Chapter II, Verse 33
Sri Nerode’s Translation:
If thou fallest back from this righteous warfare, thou forfeitest thy duty and honor and thus will incur sin.
If a member of the Kshatriya caste refuses to “battle” the apparent nature of creation, s/he will also fail to gain the reward of intuitive Wisdom. Without the inevitable victories, the pain and suffering caused by ignorance becomes intolerable and the Kshatriya fails to fulfill her/his purpose in life.
Krishna continues to persuade Arjuna’s ego and blind intellect that he must take action. Krishna admonishes, “Failure to act is evil.” Without embracing and fighting the battles presented by his life, Arjuna is destined to become unhappy.
Too often in our current society people find themselves questioning their own purpose. Animals do not question their purpose because they are governed by instinct. Humans who have been endowed with self-awareness question their reason for existing when they are restless and overly emotional. The restless person is disconnected from and may even deny the existence of intuition.
In its most crude form, intuition is one’s conscience. Conscience is the internal ability to differentiate between right and wrong for personal progress in any particular moment. Conscience is strongest during periods of calm non-attachment. Conscience disappears behind emotions, including feelings of entitlement and possessiveness.
Intuition and its off-spring conscience present differently in each caste. Briefly, I’ll explain the presentation of intuition by caste.
The Sudra caste experiences intuition as feelings of joy and attraction versus frustration and repulsion. Intuition is hidden in the Sudra. The innocent Sudra, one who has not learned the judgment of his peers, will experience intuitive-conscience as an initial impression of “right” or “wrong”. As the Sudra gains life experiences, conscience is replaced by intellectual judgments. The Sudra is unable to distinguish between conscience and the more subtle intuition. The adult Sudra may cultivate conscience by devotion to ideals.
The Vaisya caste is able to distinguish between conscience and intuition. The Vaisya experiences conscience as an immediate “knee-jerk” reaction. Most often the Vaisya is compelled to say “That’s wrong” or “That’s right” when he is in tune with conscience. The Vaisya experiences intuition most often as a “wave” of feeling, like “My first impression upon meeting him was negative. I don’t trust him.” The feeling of intuition is not an emotion but an internal sense without attachment. Attachment and its twin repulsion come after the intuitive sense. The intuition of a Vaisya may also present as moments of clarity, as in “I know it when I see it” and on a rare occasion as an internal vision or voice. The adult Vaisya best cultivates intuition and conscience with daily techniques of concentration and meditation.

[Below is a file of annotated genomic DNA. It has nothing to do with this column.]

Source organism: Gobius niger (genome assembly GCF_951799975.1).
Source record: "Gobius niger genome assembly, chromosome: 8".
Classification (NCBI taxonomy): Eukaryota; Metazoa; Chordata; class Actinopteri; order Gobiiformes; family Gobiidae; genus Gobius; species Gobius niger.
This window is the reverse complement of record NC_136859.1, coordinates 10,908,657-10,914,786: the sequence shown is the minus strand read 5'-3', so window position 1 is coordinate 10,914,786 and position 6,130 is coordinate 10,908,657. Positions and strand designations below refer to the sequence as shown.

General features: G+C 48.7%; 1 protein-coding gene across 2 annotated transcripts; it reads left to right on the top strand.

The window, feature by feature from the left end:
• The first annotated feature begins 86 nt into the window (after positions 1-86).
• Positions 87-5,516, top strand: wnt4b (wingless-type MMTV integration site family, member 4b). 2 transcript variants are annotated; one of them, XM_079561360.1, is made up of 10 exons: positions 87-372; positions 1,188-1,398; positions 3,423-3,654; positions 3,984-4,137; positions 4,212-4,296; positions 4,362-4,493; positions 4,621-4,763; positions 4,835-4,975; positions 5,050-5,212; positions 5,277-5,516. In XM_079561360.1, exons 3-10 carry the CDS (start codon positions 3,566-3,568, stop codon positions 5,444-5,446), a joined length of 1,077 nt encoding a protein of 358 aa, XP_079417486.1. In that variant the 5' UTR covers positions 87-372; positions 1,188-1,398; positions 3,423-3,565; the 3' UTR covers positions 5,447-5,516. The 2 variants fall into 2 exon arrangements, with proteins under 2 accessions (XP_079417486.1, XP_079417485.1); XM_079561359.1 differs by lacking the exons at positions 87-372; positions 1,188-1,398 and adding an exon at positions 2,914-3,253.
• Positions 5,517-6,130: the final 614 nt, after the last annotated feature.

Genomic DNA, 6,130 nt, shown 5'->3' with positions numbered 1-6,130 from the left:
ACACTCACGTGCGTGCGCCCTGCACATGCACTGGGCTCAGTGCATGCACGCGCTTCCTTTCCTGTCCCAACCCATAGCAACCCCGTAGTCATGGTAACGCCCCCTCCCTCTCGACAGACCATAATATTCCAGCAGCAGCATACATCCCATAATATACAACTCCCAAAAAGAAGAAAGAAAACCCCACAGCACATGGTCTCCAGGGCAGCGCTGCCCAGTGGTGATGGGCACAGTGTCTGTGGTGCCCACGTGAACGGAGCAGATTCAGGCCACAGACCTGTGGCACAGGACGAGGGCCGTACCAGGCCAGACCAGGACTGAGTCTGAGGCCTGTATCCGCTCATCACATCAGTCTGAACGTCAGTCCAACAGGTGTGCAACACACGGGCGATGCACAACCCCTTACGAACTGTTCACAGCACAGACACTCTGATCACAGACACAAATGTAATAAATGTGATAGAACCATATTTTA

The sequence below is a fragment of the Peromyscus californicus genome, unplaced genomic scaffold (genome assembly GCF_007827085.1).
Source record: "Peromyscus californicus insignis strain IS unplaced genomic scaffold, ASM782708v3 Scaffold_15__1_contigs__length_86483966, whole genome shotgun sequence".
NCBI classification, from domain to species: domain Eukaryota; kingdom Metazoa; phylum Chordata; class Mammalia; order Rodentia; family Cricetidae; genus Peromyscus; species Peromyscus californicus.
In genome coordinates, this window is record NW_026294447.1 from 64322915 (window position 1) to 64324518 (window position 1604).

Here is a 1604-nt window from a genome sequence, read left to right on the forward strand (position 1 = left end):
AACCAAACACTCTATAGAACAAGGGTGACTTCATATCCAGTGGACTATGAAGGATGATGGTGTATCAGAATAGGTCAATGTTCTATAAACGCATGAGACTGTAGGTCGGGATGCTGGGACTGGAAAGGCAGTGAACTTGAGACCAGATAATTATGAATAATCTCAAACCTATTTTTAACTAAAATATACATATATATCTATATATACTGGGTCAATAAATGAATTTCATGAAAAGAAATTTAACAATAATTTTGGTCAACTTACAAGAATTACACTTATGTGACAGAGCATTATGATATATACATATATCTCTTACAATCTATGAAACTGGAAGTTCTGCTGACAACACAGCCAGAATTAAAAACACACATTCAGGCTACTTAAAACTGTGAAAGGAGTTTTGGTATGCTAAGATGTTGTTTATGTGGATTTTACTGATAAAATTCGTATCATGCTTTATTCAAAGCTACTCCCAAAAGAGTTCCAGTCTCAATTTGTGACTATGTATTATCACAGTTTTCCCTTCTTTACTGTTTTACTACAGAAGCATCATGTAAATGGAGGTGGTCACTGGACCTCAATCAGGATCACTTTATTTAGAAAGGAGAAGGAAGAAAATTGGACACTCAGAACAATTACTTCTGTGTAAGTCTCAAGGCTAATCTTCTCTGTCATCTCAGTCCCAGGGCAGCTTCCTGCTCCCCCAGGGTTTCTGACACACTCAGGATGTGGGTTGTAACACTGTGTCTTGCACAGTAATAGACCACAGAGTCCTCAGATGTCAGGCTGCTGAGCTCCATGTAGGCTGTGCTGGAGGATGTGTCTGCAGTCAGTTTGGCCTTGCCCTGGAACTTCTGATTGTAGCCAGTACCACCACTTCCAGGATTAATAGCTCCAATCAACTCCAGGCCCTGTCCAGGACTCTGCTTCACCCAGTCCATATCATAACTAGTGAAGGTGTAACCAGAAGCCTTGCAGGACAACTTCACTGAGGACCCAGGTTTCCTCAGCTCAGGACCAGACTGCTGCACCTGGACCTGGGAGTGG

Kshatriya individuals, who are generally meditative and calm, are aware of conscience but since they tend to follow that guidance from moment to moment the Kshatriya becomes forgetful of this awareness. Some Kshatriya who claim to follow their intuition are actually following the immediate feedback of their conscience. Intuition in the Kshatriya is wisdom. The Bhagavad Gita addresses Kshatriya intuitive wisdom and its presentation throughout the entire text. Intuition in the Kshatriya will present in different ways depending upon the requirement of the moment and the current state of consciousness. (See Arjuna’s monikers to gain insight into the many phases of Kshatriya consciousness.) Typically, intuition is a strong “knowing” (as opposed to the “feeling” of the Vaisya). Often intuition presents in the Kshatriya as clear visions (visual and/or auditory) and the ability to understand multiple outcomes offered by different choices.
Brahmins are still rare in today’s society. Suffice to say that intuition guides a Brahmins actions. Brahmins view the conscience of the Sudra and Vaisya castes as the Vaisya and Kshatriya castes view instinct in non-human animals. Like Sudras, Vaisyas and Kshatriyas, any Brahmin who does not follow their intuition creates the evil of pain and suffering.
However, in this series of verses Krishna is specifically addressing the Kshatriya caste individual who is currently at the naïve state of spiritual growth.
The role of the Kshatriya is a role of leadership. The leadership role of a Kshatriya falls into three categories, that of a noble warrior, of a creative artist, or of an altruistic politician. If Arjuna does not embrace his duty as a noble warrior in this situation, then the sin he incurs will slowly destroy his life.
Easter Eggs (hidden references to deeper meanings) in the original version of this this verse include:
Papam – sin
In applying the tool of Sanskrit “sin” represents negative results. Negative results are not always the wrong course of action when applying Sanskrit, but that is a discussion for another time.
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